Most of the time, but not always, prices tend to trend down as we move closer to harvest. It’s called seasonality, and for that reason, farmers like to price some portion of their crop prior to harvest. How much varies from farmer to farmer, and depends on how much risk he/she is willing to take on an unknown future.
This year continues to be shaping up as one of those not-very-often years where farmers stand to enjoy both a good crop and a good price.
December futures continue to challenge 95 cents. Prices peaked at near 95 cents last week—closing at 94.9 cents on the 17th and down just slightly to 94.83 the next day on the 18th. Price “adjusted” down to 92.76, but has since “corrected” back to the 95 cent area—94.5 cents Wednesday and 94.16 cents Thursday.
The 95-cents area may prove again to be a tough hurdle to negotiate, but downside risk should be limited. There should be “support” at 92 cents and lower at 90 and 88 below that.
Overall crop conditions continue to improve. This week’s report (as of August 22) shows 71% of the crop in good to excellent condition. This compares to 40% at the same time last year. Texas and Georgia are both at 70% good to excellent. Only 6% of the US crop is rated poor to very poor.
With these crop conditions, will the US crop estimate be raised in the September and later USDA reports? If so, will that put a damper on the run in prices? Would an even larger crop and larger available supply be offset somewhat by an increase in exports?
This week’s export report (for the week ending August 19) showed sales of 267,000 bales—up 7,000 bales from the previous week. Shipments were 216,000 bales—down 15,000 bales from the previous week.
2021 crop sales thus far total 5.77 million bales—38% of the USDA projection for 2021 crop year exports. Sales to date compare to 7.27 million bales, 21% lower than at the same time last year.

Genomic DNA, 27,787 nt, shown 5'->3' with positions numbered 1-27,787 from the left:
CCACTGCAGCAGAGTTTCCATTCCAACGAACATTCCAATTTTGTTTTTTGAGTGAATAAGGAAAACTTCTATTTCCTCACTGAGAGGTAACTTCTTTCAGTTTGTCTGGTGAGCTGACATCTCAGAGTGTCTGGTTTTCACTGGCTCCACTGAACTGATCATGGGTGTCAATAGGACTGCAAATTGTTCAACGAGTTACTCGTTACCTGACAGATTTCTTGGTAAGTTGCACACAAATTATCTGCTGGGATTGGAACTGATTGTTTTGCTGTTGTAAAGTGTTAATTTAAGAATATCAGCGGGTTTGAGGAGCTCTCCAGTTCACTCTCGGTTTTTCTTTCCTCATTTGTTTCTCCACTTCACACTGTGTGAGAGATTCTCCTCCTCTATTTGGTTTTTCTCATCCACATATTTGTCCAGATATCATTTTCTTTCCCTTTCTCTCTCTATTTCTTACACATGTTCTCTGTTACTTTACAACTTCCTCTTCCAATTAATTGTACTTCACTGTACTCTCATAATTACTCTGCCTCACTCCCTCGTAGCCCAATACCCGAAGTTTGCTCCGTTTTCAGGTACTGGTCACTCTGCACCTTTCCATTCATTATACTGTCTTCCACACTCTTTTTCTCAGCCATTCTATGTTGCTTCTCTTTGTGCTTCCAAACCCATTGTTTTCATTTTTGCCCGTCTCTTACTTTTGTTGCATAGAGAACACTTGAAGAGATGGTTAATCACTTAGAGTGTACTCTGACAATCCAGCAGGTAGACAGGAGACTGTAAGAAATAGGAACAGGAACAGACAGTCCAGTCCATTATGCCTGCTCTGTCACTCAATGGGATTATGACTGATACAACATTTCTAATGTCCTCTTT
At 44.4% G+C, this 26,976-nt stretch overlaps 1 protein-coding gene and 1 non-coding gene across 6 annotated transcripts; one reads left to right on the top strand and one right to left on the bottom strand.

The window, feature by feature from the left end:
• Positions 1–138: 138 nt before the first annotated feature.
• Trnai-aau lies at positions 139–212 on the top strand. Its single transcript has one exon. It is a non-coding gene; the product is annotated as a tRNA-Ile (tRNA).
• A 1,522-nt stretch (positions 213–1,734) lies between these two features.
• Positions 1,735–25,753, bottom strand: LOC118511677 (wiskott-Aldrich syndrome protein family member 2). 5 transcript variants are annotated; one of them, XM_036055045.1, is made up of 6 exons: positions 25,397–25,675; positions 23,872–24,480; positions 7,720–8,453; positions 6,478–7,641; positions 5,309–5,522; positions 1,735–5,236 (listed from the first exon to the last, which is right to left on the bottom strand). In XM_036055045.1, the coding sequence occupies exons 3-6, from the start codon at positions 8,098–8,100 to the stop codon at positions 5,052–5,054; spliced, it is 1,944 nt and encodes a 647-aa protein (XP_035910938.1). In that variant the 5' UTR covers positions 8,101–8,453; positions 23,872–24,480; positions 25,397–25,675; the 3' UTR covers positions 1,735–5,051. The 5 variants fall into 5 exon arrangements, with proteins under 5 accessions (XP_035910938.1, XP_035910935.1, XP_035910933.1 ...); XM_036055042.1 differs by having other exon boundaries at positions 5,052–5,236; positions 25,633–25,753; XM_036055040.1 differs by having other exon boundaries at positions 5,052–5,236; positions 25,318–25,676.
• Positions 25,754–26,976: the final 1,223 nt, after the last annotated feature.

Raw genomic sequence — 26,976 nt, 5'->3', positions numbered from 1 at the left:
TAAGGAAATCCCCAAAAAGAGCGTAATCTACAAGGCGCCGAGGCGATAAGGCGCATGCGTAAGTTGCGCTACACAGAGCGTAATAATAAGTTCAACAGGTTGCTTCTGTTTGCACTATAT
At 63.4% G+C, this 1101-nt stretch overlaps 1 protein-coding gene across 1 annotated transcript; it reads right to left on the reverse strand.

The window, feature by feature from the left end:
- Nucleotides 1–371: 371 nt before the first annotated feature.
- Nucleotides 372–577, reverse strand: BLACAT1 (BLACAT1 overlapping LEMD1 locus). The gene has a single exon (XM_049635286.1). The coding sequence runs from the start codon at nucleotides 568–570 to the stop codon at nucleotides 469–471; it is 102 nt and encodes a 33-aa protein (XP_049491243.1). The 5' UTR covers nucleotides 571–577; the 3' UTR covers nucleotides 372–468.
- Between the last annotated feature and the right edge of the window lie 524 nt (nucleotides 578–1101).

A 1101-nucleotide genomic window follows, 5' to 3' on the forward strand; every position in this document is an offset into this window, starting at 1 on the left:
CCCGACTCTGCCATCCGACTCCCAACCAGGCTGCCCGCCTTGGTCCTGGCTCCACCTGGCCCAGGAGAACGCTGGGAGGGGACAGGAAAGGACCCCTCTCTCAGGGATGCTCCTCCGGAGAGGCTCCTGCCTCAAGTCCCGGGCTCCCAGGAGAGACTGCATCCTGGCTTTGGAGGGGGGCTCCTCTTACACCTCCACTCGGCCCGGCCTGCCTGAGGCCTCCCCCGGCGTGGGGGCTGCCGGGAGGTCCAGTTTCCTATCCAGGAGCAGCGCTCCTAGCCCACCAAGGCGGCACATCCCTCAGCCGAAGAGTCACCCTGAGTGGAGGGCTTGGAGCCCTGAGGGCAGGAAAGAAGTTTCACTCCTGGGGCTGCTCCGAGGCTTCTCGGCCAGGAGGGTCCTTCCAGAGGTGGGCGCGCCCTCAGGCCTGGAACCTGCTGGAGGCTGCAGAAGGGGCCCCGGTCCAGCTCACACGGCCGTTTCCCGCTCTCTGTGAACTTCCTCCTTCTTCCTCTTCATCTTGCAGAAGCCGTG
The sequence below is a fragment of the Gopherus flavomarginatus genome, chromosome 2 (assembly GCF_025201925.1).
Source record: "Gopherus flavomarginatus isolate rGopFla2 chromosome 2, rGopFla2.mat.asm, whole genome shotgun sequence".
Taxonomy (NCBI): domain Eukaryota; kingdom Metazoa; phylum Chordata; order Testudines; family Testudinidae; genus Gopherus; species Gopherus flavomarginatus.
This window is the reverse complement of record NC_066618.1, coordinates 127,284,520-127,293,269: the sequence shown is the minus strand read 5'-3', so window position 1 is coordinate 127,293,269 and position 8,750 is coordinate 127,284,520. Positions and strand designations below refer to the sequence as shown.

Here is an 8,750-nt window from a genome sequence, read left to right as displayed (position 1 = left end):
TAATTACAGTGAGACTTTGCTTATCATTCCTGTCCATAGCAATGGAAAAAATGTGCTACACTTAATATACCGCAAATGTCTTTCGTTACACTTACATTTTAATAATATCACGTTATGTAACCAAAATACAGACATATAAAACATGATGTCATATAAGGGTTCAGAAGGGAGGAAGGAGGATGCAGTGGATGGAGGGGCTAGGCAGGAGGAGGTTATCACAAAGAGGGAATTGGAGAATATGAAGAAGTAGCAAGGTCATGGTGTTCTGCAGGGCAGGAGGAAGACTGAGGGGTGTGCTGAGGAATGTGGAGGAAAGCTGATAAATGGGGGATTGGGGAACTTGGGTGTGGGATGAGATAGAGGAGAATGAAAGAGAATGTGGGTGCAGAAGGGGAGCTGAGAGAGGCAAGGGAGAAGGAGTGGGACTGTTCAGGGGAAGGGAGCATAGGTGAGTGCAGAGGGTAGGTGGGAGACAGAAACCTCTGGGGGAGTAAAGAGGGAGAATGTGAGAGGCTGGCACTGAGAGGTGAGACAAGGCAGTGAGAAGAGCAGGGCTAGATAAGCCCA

Hurricane Ida is foretasted to be the strongest storm of the season thus far. Ida is expected to strengthen over the weekend and could make landfall along the Louisiana coast early Monday morning as a category 3 hurricane.
Any impacts could affect a large portion of the Mid-South cotton crop. As of August 22, the Louisiana crop was 39% open and Mississippi was 33% open.
Where do you stand on pricing your 2021 expected production? One strategy used by many growers is to price in “steps” or to price portions of the crop at multiple times before and after harvest. The goal is to price when you feel exposure to market risk — trying to achieve an overall high average price.
Some growers began pricing at 80 cents basis for December contracts. Some waited and started at 85 or added on at 85. More was done at 90 and perhaps more on this recent move approaching 95. Uncommitted production will continue to be sold off after harvest.
One of the goals of marketing is managing risk—to get a good price, but also reduce exposure to price uncertainty. Farmers can do this in different ways.Source : ufl.edu